The United Kingdom, as you might expect, uses a large amount of electricity each quarter. We use electricity to run our offices and workplaces, our homes and public spaces, meaning we’re constantly using electricity generated by numerous different resources.
So how much energy is generated via renewables? How much is generated via finite resources and fossil fuels?
In the first quarter of 2012, renewables accounted for 11.1% of all electricity generated in the United Kingdom. Whilst that initially doesn’t sound like much, it’s actually a marked improvement on the previous year – in the first quarter of 2011, renewables accounted for 7.7% of the UK’s electricity generation. That’s an improvement of 3.4% over the course of 12 months.
Renewable energy includes things like solar power, hydroelectricity and wind power, all viable electricity production methods. If we are to reduce our reliance on fossil fuels in future years then we’ll need to continue this improvement wherever possible, ensuring we’re not constantly utilising finite resources to generate the countries energy.
The vast majority of electricity in the UK is generated via coal, a reliance that has actually increased since Q1 2011. In the first quarter of this year, coal was utilised to generate 42.3% of electricity in the UK, compared to 34.1% in the same period in 2011.
In contract, the reliance on gas to generate our electricity has dropped since last year – dropping from 37.2% in the first quarter of 2011 to 26.8% in the same period of 2012.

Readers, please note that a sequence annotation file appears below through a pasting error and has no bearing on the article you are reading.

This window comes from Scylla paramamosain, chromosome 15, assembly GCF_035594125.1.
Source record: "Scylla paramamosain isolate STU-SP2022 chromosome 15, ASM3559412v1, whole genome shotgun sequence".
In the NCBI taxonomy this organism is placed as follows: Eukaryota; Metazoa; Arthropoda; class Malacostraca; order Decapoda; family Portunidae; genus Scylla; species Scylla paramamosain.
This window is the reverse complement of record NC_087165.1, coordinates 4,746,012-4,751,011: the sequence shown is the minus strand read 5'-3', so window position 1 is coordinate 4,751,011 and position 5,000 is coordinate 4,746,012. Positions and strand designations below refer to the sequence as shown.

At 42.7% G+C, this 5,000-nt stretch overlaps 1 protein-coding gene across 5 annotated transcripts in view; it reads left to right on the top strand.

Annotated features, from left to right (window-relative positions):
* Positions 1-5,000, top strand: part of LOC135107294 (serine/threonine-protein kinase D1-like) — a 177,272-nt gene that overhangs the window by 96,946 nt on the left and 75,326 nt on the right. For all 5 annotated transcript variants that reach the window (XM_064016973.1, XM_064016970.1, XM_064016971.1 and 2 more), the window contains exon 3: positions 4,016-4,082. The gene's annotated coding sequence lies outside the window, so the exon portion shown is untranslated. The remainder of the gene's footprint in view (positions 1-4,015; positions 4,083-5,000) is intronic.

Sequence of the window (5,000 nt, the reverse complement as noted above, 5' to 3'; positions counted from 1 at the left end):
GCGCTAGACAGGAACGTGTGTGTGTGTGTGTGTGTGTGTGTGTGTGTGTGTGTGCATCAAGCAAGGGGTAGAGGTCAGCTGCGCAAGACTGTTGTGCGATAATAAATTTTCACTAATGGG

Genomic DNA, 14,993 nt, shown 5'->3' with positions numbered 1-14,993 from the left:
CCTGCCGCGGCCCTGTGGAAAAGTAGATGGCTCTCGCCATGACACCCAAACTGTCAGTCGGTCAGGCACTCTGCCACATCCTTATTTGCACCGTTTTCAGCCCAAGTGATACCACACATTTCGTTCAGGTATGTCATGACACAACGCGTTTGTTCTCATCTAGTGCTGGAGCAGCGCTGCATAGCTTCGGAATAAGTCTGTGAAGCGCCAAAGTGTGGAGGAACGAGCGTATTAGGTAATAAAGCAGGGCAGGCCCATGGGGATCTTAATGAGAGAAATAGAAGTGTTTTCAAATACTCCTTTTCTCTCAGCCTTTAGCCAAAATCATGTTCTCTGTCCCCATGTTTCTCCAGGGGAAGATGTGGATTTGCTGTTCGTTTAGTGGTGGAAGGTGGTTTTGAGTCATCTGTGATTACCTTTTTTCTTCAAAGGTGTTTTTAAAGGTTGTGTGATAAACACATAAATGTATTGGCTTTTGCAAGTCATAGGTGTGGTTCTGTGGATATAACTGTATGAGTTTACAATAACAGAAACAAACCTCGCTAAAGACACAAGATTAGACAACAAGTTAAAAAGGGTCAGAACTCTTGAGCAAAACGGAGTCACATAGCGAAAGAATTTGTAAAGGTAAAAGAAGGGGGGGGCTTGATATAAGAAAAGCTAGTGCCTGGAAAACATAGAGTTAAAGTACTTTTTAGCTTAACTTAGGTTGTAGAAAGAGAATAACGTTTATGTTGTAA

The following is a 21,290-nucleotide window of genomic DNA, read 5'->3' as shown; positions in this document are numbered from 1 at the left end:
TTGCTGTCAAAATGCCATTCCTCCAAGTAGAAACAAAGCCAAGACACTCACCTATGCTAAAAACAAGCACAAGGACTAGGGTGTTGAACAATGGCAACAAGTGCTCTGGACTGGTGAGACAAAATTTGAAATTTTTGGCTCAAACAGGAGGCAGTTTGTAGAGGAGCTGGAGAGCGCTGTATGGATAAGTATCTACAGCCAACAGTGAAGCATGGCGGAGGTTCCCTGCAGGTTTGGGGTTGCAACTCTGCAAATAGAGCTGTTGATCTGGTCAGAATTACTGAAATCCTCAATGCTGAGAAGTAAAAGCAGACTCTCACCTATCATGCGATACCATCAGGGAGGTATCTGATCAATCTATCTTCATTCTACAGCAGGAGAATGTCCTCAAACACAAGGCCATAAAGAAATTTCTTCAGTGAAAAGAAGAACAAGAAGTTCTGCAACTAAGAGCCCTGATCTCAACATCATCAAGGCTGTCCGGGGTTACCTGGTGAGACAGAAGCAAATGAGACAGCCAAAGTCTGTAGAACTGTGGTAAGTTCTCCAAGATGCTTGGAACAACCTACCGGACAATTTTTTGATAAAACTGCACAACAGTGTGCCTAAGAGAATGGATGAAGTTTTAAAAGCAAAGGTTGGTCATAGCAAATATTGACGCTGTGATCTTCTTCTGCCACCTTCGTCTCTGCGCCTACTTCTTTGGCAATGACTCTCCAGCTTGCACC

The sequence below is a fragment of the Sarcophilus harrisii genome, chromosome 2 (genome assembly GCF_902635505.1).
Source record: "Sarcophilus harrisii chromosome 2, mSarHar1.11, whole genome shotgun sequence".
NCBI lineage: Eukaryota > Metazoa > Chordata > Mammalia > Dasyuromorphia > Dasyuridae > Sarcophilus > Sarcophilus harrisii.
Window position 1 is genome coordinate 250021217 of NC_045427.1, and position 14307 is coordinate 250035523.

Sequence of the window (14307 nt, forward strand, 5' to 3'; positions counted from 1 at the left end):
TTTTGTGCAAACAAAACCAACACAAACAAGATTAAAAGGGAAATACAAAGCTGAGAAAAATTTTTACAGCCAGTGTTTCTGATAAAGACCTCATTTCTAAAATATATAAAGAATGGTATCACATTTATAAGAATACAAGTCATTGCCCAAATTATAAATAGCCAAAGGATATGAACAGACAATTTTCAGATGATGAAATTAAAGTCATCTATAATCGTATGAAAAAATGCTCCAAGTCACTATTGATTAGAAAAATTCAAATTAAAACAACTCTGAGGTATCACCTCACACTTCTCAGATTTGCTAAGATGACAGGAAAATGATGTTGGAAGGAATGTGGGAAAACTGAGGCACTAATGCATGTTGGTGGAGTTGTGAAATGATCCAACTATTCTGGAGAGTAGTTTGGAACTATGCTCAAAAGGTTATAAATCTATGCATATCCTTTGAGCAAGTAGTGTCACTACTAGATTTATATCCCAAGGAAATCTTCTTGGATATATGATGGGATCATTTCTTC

The rest of the electricity used in the UK in 2012 was generated via oil (1.2%, up from 0.8% in the first quarter of 2011) and nuclear (1.73%, down from 18.9% in the first quarter of 2011). Other resources accounted for 1.3% in Q1 2012 and 1.2% in the same period of the previous year.
It is a very positive sign that the percentage of electricity generated via green and renewable energy sources has increased from last year, demonstrating a genuine commitment from the United Kingdom to reduce reliance on fossil fuels and other finite resources. It’s also encouraging to see a drop in the utilisation of nuclear power, although this is probably explained by the closing of Oldbury Power Station in early 2012, combined with regular maintenance outages in the first couple of months of this year.
It’s also worth noting that we seem to be generating slightly less electricity in 2012 compared to last year, as the total electricity generated in the first quarter of 2012 was 3.4% lower than a year earlier – Whether this is down to a drop in demand or problems with electricity generation remains to be seen.